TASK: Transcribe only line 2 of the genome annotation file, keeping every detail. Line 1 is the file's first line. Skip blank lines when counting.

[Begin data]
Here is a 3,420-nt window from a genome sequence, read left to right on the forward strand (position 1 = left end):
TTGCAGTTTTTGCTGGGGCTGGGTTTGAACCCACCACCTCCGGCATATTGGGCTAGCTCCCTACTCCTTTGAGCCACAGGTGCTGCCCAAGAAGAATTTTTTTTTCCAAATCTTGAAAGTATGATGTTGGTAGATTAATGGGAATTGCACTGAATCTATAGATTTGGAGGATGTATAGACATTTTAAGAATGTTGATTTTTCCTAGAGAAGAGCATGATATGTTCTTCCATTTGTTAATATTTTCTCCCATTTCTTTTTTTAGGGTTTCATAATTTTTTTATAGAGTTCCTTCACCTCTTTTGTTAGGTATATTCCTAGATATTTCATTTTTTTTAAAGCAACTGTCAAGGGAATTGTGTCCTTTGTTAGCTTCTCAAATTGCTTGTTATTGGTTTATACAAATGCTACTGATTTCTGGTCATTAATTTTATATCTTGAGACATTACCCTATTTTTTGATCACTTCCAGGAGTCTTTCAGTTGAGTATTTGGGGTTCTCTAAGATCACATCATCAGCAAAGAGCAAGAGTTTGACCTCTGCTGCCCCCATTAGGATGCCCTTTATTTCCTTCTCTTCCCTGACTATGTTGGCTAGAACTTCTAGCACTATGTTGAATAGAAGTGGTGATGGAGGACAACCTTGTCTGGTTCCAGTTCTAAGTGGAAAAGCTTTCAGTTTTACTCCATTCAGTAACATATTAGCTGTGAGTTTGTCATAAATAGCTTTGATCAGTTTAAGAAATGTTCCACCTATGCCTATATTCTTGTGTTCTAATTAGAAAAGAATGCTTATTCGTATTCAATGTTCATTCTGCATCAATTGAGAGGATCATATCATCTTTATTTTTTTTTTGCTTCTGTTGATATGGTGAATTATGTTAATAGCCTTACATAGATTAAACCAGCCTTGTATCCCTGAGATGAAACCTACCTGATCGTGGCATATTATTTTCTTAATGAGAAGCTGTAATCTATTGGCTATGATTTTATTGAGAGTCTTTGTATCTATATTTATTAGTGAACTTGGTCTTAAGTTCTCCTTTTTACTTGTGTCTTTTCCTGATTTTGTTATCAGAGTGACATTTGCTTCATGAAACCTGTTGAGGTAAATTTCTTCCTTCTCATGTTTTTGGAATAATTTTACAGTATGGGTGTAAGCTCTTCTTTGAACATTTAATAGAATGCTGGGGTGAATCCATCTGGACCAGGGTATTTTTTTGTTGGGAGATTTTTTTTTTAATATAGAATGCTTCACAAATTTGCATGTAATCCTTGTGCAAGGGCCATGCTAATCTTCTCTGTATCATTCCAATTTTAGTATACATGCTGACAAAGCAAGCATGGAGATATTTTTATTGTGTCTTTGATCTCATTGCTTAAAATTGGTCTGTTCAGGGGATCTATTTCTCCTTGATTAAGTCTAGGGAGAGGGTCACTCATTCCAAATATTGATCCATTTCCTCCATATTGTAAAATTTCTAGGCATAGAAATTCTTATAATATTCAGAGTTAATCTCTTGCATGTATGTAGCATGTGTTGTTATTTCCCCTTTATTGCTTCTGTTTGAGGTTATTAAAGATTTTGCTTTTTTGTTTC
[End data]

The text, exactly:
TTGCAGTTTTTGCTGGGGCTGGGTTTGAACCCACCACCTCCGGCATATTGGGCTAGCTCCCTACTCCTTTGAGCCACAGGTGCTGCCCAAGAAGAATTTTTTTTTCCAAATCTTGAAAGTATGATGTTGGTAGATTAATGGGAATTGCACTGAATCTATAGATTTGGAGGATGTATAGACATTTTAAGAATGTTGATTTTTCCTAGAGAAGAGCATGATATGTTCTTCCATTTGTTAATATTTTCTCCCATTTCTTTTTTTAGGGTTTCATAATTTTTTTATAGAGTTCCTTCACCTCTTTTGTTAGGTATATTCCTAGATATTTCATTTTTTTTAAAGCAACTGTCAAGGGAATTGTGTCCTTTGTTAGCTTCTCAAATTGCTTGTTATTGGTTTATACAAATGCTACTGATTTCTGGTCATTAATTTTATATCTTGAGACATTACCCTATTTTTTGATCACTTCCAGGAGTCTTTCAGTTGAGTATTTGGGGTTCTCTAAGATCACATCATCAGCAAAGAGCAAGAGTTTGACCTCTGCTGCCCCCATTAGGATGCCCTTTATTTCCTTCTCTTCCCTGACTATGTTGGCTAGAACTTCTAGCACTATGTTGAATAGAAGTGGTGATGGAGGACAACCTTGTCTGGTTCCAGTTCTAAGTGGAAAAGCTTTCAGTTTTACTCCATTCAGTAACATATTAGCTGTGAGTTTGTCATAAATAGCTTTGATCAGTTTAAGAAATGTTCCACCTATGCCTATATTCTTGTGTTCTAATTAGAAAAGAATGCTTATTCGTATTCAATGTTCATTCTGCATCAATTGAGAGGATCATATCATCTTTATTTTTTTTTTGCTTCTGTTGATATGGTGAATTATGTTAATAGCCTTACATAGATTAAACCAGCCTTGTATCCCTGAGATGAAACCTACCTGATCGTGGCATATTATTTTCTTAATGAGAAGCTGTAATCTATTGGCTATGATTTTATTGAGAGTCTTTGTATCTATATTTATTAGTGAACTTGGTCTTAAGTTCTCCTTTTTACTTGTGTCTTTTCCTGATTTTGTTATCAGAGTGACATTTGCTTCATGAAACCTGTTGAGGTAAATTTCTTCCTTCTCATGTTTTTGGAATAATTTTACAGTATGGGTGTAAGCTCTTCTTTGAACATTTAATAGAATGCTGGGGTGAATCCATCTGGACCAGGGTATTTTTTTGTTGGGAGATTTTTTTTTTAATATAGAATGCTTCACAAATTTGCATGTAATCCTTGTGCAAGGGCCATGCTAATCTTCTCTGTATCATTCCAATTTTAGTATACATGCTGACAAAGCAAGCATGGAGATATTTTTATTGTGTCTTTGATCTCATTGCTTAAAATTGGTCTGTTCAGGGGATCTATTTCTCCTTGATTAAGTCTAGGGAGAGGGTCACTCATTCCAAATATTGATCCATTTCCTCCATATTGTAAAATTTCTAGGCATAGAAATTCTTATAATATTCAGAGTTAATCTCTTGCATGTATGTAGCATGTGTTGTTATTTCCCCTTTATTGCTTCTGTTTGAGGTTATTAAAGATTTTGCTTTTTTGTTTC